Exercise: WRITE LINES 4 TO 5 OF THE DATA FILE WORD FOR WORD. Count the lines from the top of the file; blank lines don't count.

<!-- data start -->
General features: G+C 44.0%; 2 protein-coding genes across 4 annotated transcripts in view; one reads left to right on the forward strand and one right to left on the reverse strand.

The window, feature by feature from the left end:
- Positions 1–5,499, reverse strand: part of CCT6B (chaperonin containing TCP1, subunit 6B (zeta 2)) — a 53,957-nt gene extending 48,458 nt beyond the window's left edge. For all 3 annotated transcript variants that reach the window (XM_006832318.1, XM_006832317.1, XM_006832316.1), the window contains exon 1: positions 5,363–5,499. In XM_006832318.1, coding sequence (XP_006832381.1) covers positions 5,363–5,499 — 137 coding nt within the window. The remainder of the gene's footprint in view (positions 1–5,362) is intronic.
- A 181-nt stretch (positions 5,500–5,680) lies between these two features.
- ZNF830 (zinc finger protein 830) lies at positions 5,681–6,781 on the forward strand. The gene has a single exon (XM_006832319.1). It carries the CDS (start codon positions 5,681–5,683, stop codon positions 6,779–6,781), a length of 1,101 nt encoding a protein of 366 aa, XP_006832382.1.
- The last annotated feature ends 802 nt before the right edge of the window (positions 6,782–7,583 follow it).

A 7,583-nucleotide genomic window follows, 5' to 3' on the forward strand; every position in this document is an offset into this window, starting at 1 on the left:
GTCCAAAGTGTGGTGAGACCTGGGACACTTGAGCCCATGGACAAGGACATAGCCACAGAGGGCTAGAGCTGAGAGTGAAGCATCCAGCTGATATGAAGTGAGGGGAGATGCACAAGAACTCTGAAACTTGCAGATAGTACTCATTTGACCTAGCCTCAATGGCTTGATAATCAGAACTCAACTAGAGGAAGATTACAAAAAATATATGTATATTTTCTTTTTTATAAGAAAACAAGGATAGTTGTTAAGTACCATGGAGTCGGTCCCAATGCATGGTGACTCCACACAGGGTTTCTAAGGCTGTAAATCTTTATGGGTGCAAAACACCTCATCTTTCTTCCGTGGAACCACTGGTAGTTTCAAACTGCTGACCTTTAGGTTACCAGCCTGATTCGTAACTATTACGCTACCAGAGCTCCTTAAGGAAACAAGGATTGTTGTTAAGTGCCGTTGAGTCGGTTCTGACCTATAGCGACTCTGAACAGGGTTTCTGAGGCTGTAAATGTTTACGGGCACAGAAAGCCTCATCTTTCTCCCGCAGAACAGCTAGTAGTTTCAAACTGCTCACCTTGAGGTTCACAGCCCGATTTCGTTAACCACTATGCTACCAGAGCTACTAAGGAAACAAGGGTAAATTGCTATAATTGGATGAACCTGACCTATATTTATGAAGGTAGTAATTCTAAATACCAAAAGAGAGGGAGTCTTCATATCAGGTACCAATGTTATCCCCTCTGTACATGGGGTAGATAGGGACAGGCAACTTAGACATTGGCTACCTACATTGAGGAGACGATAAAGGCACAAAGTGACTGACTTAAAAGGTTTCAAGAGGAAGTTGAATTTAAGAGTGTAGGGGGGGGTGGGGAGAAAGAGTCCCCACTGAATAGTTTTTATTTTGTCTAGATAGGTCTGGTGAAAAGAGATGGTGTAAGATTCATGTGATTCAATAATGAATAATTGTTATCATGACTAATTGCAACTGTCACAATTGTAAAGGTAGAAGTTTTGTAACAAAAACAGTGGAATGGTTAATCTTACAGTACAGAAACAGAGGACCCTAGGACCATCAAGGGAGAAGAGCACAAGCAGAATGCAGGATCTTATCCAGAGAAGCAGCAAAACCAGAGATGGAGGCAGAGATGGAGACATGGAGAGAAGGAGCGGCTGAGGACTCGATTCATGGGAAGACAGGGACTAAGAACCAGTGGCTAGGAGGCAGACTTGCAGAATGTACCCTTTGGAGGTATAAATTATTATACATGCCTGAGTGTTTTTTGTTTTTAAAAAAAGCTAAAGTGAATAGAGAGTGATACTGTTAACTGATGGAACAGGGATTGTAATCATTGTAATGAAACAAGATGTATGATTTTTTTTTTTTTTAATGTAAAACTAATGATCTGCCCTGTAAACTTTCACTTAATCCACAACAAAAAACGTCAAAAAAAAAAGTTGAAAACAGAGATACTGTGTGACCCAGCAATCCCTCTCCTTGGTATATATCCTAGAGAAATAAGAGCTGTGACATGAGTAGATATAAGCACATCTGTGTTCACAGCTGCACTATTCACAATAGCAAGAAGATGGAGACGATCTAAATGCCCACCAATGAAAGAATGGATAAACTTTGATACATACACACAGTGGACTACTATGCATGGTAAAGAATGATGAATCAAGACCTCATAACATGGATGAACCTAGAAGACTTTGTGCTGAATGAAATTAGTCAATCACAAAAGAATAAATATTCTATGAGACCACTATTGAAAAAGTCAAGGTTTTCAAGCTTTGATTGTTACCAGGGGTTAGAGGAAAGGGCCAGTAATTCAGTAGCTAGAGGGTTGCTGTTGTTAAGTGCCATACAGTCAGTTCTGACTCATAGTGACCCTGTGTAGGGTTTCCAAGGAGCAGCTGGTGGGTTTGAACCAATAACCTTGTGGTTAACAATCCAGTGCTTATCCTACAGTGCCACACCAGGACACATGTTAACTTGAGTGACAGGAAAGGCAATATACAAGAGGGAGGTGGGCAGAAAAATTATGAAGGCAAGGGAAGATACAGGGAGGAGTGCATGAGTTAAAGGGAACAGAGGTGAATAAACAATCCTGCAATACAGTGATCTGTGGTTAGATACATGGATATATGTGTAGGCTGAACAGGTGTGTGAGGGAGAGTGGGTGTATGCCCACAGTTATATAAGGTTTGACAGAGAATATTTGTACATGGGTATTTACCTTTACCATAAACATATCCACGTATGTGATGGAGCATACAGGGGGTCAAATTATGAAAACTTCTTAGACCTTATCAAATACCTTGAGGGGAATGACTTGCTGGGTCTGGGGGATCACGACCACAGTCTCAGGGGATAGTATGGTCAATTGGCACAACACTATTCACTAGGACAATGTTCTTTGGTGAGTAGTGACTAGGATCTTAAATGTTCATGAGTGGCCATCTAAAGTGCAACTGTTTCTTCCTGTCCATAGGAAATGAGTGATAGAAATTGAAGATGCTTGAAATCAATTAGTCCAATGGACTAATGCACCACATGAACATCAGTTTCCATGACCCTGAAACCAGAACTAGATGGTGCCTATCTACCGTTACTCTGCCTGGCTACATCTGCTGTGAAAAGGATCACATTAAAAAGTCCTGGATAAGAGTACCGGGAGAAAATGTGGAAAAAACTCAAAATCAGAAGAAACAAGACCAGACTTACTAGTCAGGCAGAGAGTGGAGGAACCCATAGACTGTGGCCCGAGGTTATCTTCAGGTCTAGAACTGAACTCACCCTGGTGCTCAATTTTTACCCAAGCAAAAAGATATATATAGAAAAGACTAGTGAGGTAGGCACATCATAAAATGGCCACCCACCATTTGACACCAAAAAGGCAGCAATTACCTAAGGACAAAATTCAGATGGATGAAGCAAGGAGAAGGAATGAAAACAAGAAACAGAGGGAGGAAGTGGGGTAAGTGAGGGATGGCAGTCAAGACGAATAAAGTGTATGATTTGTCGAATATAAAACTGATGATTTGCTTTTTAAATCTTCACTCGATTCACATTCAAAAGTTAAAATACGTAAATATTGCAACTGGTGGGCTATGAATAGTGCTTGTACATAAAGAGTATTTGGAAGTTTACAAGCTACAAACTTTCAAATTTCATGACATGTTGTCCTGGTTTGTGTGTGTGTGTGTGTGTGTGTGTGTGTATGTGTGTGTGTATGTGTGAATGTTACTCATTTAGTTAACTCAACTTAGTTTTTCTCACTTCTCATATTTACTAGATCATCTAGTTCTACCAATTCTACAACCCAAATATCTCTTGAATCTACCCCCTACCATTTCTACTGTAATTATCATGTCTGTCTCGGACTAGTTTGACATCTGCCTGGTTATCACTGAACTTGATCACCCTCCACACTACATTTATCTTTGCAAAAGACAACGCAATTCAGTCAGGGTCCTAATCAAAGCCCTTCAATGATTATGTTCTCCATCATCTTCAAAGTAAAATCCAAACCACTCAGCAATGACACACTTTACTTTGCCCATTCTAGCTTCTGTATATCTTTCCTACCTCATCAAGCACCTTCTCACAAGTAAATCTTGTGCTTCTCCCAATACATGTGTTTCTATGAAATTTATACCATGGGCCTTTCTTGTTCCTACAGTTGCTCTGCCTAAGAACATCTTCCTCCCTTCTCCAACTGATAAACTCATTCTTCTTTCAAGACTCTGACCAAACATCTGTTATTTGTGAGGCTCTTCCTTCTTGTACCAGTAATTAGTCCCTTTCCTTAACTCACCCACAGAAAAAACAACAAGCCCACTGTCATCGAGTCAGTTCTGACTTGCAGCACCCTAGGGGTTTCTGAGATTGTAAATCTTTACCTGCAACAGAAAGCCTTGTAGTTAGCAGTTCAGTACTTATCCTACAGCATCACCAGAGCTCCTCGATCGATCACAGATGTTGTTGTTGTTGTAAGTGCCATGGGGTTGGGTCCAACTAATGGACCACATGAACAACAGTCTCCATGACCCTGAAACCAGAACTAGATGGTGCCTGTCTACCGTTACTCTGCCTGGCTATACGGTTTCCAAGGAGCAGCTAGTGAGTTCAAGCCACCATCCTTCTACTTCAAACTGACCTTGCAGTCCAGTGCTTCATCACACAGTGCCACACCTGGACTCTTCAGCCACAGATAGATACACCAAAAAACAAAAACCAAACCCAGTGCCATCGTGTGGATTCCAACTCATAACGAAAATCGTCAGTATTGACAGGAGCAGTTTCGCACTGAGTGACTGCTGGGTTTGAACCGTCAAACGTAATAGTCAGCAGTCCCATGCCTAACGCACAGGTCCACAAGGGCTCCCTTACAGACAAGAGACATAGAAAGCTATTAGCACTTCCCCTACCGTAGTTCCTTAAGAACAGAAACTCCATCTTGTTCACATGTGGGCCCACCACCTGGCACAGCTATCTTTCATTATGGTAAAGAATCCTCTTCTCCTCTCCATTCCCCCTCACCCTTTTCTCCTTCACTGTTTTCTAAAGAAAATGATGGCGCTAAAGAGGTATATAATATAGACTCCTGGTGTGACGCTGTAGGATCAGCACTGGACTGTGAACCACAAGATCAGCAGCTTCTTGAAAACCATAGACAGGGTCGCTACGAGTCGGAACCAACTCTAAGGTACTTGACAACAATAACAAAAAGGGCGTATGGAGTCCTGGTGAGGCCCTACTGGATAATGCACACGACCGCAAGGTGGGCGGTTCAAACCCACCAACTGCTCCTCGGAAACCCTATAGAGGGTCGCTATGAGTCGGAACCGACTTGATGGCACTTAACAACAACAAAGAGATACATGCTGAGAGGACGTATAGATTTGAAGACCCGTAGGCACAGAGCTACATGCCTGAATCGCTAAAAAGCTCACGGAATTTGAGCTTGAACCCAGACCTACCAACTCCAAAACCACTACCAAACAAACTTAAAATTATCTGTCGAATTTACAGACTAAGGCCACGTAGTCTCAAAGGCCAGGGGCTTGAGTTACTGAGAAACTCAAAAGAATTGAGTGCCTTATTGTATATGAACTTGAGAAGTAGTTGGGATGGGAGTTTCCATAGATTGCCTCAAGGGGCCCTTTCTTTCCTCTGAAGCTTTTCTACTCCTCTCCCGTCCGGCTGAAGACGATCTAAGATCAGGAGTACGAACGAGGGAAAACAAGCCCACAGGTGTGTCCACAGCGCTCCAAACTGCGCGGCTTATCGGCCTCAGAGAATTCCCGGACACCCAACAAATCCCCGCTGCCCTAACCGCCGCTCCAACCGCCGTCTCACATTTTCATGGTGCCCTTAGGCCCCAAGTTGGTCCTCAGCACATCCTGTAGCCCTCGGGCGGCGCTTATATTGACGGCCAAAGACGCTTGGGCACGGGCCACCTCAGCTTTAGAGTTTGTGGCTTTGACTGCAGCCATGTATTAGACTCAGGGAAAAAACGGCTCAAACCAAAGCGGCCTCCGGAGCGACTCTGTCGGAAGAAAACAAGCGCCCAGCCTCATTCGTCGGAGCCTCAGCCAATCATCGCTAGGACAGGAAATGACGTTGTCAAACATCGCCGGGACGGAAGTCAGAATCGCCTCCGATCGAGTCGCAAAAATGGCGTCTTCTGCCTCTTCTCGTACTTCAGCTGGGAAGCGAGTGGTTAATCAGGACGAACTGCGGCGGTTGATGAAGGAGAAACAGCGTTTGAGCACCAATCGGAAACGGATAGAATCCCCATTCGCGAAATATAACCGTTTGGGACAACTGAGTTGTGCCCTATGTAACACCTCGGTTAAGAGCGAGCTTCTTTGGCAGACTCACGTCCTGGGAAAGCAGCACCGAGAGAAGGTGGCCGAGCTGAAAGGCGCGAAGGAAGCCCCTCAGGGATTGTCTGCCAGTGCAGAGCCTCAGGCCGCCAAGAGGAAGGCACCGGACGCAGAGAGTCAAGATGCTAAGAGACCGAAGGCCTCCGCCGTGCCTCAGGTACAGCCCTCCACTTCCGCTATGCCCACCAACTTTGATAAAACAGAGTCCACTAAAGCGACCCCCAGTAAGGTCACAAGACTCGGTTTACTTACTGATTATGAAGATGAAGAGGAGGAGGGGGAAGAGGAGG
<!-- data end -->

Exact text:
- A 181-nt stretch (positions 5,500–5,680) lies between these two features.
- ZNF830 (zinc finger protein 830) lies at positions 5,681–6,781 on the forward strand. The gene has a single exon (XM_006832319.1). It carries the CDS (start codon positions 5,681–5,683, stop codon positions 6,779–6,781), a length of 1,101 nt encoding a protein of 366 aa, XP_006832382.1.